A 26-item questionnaire survey conducted in 2010 designed to measure high school students’ perception in biotechnology revealed that students had a generally positive toward the use of biotechnology on crops, and microbes, but were wary about the use of biotechnology products on animals and humans. This study also revealed that male students were more accepting biotechnology than female students (Song & Shim, 2010)

Research, People & Organizations

Research
208 projects related to synthetic biology are currently registered in National Science and Technology Service website, representing a great increase considering that only 2 entries were found in 2008. The two largest contributors to synthetic biology research are the Korea Research Institute of Bioscience and Biotechnology (KRIBB) with 41 projects and Korea Advanced Institute of Science and Technology (KAIST) with 17 project entries. Most of the projects are related to protein engineering and bioenergy technologies ("National science and," )

People
According to the National Science and Technology Service website, the most active researchers in synthetic biology are Seung Goo Lee and Sung Kuk Lee, with 13 and 12 projects respectively. The following table is the personal profile of these two researchers and other scientists in the field of synthetic biology.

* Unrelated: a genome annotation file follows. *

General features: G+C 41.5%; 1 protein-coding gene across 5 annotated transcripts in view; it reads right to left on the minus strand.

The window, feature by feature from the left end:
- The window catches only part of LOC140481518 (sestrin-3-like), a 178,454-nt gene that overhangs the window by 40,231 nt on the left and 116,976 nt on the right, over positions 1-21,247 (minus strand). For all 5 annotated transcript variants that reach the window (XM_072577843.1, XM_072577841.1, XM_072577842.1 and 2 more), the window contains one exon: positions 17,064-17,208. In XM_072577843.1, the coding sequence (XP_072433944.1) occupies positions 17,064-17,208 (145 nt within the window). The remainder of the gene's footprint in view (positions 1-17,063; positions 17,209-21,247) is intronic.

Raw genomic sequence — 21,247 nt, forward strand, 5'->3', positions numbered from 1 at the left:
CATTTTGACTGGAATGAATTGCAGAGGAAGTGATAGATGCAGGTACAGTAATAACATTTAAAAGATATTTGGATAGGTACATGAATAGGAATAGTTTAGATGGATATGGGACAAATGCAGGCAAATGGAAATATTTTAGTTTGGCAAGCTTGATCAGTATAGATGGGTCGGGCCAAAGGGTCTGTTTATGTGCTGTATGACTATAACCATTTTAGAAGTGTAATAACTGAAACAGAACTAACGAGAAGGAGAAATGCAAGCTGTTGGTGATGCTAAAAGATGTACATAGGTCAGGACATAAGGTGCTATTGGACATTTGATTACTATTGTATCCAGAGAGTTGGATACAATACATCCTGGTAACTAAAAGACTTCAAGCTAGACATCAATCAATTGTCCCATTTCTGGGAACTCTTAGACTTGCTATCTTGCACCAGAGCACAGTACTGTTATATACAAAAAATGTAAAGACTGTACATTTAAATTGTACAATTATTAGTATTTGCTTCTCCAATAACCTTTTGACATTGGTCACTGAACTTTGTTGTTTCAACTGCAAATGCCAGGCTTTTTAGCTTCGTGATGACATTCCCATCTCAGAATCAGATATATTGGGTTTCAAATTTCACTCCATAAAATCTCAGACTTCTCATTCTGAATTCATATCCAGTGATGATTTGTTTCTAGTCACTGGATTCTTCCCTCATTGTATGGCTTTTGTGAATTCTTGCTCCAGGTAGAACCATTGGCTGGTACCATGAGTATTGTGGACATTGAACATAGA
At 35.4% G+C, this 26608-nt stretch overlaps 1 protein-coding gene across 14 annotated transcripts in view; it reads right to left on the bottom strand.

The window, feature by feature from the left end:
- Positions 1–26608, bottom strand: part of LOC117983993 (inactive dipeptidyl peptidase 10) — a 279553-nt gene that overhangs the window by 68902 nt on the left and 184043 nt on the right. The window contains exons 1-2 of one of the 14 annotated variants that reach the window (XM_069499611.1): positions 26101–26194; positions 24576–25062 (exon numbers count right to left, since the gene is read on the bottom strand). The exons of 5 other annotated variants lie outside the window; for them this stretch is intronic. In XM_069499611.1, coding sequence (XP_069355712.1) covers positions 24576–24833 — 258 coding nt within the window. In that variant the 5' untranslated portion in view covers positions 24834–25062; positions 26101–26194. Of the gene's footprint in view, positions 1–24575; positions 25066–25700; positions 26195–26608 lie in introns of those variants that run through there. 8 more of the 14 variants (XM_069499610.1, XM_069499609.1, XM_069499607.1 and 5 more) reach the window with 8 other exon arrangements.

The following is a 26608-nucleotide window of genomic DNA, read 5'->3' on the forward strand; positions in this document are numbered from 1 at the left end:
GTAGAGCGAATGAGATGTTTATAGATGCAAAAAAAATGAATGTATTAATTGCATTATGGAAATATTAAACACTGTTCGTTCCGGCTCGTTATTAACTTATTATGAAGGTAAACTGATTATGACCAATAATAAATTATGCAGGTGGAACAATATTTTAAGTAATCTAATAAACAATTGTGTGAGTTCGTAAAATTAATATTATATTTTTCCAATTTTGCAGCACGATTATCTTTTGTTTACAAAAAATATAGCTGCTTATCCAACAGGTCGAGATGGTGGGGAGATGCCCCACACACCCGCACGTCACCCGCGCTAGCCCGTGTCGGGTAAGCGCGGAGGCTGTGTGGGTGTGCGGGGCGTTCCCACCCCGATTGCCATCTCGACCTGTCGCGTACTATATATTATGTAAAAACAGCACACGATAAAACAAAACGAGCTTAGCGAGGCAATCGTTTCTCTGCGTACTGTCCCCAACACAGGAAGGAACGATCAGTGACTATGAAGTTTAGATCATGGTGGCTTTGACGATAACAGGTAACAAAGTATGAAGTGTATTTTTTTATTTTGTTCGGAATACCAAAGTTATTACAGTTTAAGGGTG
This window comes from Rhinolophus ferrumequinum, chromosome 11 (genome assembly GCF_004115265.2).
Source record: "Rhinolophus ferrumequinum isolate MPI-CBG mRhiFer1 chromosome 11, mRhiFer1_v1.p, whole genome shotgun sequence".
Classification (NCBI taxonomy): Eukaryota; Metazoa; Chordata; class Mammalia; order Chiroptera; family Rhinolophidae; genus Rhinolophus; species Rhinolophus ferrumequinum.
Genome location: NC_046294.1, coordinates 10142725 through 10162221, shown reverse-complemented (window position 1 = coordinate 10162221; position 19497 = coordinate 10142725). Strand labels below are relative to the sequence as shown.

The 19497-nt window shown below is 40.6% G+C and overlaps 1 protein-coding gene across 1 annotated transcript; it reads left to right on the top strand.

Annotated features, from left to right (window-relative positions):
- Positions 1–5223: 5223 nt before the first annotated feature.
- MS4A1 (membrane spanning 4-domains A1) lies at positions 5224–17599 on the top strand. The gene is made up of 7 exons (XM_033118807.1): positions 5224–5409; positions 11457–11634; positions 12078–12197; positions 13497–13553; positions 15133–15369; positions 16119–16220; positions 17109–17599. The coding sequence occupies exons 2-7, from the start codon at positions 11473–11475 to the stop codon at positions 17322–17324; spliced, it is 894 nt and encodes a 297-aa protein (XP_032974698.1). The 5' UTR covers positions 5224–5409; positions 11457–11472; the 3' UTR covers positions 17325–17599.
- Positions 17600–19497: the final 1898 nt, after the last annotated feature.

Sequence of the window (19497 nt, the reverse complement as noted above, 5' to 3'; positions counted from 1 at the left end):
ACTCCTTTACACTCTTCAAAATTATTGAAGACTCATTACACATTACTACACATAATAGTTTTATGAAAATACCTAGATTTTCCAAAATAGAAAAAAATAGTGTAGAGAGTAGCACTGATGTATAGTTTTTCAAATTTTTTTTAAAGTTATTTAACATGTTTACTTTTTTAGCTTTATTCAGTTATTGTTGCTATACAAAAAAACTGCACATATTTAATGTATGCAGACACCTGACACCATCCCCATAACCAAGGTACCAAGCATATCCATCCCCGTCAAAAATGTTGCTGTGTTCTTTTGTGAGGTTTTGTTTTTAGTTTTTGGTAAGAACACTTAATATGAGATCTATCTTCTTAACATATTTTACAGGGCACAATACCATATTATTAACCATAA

Organizations, Research Institutes, and Companies
There are few organizations, research institutes, and companies that are specifically established for synthetic biology. Also, Korean Society for Synthetic Biology exists, though it has no official identity or web presence. In addition, there are five institutes directly related to synthetic biology and are listed in the SynBio map. ("Synthetic biology project:," ).

Some organizations, research institutes, and companies are not listed in the SynBio map. This is probably because they have a synthetic biology department under a larger biotechnology institute. For example, under the Korea Research Institute of Bioscience and Biotechnology, there is the Biochemical and Synthetic Biology Research Center.


As of November 2010, 70 biotech companies are listed on KOSPI and KOSDAQ, two separate Korean stock exchanges. This includes Bioneer Corp., a biotech company that is listed on the SynBio map. It is the only one of those 70 companies that specifically mentions ‘synthetic biology’ in connection with its business. Others make reference to biotechnology and other subtopics under biotechnology and bioengineering ("Biotechnology in korea,”).

References


Overview
Cho, S. C. Ministry of Science and Technology, Public Relation Office. (2006). The second bioengineering development support scheme [bio-vision 2016] decree. Seoul: (In Korean)
Hranueli, D. (2013). minireviewsynthetic biology: A novel approach for theconstructionof industrial microorganisms. Manuscript submitted for publication, Faculty of Food Technology and Biotechnology, University of Zagreb, Retrieved from http://www.ftb.com.hr/49.Hranueli_et_al.pdf

SynBio Map
Synthetic biology project: Map inventory. (n.d.). Retrieved from http://www.synbioproject.org/library/inventories/map/
Figure:
[Map]. Retrieved August 20, 2013, from:  http://www.synbioproject.org/library/inventories/map/

Participation in the iGEM Competition
Synthetic biology based on standard parts. (n.d.). Retrieved from http://igem.org/Main_Page

Biotechnology Industry